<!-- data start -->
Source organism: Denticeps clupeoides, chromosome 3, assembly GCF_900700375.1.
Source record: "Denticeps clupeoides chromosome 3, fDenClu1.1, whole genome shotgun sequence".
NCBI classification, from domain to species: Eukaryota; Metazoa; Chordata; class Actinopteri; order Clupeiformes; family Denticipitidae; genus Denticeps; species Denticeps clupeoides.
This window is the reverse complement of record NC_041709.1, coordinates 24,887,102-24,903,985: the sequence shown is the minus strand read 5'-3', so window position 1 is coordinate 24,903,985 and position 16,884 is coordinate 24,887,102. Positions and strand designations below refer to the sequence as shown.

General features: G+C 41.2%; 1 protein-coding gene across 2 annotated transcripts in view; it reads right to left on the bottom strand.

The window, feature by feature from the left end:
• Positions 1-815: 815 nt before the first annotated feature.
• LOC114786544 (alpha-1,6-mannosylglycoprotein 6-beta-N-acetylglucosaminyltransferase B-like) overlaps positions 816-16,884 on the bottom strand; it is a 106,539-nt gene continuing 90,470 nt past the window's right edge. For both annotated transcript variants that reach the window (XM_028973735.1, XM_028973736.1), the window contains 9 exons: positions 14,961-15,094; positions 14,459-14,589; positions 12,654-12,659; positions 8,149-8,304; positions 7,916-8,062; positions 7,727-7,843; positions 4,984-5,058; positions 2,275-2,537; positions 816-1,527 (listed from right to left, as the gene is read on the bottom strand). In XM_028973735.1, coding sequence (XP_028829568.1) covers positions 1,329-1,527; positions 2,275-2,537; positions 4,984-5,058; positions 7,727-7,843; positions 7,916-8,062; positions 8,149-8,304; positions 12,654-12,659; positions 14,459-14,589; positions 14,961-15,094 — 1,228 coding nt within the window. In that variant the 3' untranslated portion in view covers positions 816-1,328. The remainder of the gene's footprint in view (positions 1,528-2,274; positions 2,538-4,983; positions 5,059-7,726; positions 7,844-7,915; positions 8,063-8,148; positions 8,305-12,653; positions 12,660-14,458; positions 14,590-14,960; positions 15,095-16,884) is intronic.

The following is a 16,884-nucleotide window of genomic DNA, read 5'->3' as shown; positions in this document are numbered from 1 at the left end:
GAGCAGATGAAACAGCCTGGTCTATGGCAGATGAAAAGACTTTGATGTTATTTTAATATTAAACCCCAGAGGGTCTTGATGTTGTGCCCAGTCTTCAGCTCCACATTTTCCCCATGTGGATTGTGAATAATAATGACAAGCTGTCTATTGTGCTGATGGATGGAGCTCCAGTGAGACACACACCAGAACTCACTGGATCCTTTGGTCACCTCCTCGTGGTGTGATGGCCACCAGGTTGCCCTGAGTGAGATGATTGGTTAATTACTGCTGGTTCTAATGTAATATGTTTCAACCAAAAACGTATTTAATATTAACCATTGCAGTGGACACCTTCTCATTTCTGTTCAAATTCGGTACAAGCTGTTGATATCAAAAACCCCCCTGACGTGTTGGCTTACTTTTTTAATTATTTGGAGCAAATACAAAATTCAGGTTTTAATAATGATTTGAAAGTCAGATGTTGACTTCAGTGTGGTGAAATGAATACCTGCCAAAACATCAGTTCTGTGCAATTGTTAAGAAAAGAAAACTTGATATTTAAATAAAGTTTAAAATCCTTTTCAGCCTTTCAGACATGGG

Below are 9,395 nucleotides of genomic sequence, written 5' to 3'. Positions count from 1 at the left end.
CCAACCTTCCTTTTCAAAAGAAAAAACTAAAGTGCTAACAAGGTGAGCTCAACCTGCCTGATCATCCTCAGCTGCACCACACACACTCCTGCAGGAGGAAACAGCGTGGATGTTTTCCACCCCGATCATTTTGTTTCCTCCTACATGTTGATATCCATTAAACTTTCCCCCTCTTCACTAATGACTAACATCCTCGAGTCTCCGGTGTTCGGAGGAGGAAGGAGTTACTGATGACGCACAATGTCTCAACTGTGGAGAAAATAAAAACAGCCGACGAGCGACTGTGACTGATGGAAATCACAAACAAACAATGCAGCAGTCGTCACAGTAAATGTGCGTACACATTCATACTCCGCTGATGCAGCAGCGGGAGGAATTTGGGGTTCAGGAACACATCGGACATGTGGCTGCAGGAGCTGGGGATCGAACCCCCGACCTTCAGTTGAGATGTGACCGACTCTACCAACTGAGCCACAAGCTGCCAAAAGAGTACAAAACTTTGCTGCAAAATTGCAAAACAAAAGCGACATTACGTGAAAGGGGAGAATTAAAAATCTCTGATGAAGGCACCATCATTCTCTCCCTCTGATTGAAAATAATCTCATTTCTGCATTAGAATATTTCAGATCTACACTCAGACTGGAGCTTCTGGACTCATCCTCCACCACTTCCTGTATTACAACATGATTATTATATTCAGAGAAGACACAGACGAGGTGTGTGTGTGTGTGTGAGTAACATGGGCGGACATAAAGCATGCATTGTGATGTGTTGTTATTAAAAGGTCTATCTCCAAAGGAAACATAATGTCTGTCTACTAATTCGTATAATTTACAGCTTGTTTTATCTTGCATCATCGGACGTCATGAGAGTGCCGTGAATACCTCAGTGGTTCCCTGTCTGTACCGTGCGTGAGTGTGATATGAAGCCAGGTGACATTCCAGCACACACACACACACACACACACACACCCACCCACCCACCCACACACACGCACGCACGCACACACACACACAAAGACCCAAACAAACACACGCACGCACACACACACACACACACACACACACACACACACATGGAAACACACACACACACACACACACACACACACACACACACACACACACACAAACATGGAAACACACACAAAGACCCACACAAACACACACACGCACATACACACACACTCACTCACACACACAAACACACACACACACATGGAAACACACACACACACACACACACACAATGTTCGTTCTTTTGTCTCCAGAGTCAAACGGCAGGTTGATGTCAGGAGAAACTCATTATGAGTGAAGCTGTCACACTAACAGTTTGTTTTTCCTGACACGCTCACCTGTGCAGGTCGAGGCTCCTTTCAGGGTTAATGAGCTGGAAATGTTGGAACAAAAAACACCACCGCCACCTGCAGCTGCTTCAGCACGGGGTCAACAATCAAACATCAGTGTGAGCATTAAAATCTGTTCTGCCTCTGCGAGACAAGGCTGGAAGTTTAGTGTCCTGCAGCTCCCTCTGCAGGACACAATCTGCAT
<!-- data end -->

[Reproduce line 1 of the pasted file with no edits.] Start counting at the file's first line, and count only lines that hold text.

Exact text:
Source organism: Denticeps clupeoides, chromosome 3, assembly GCF_900700375.1.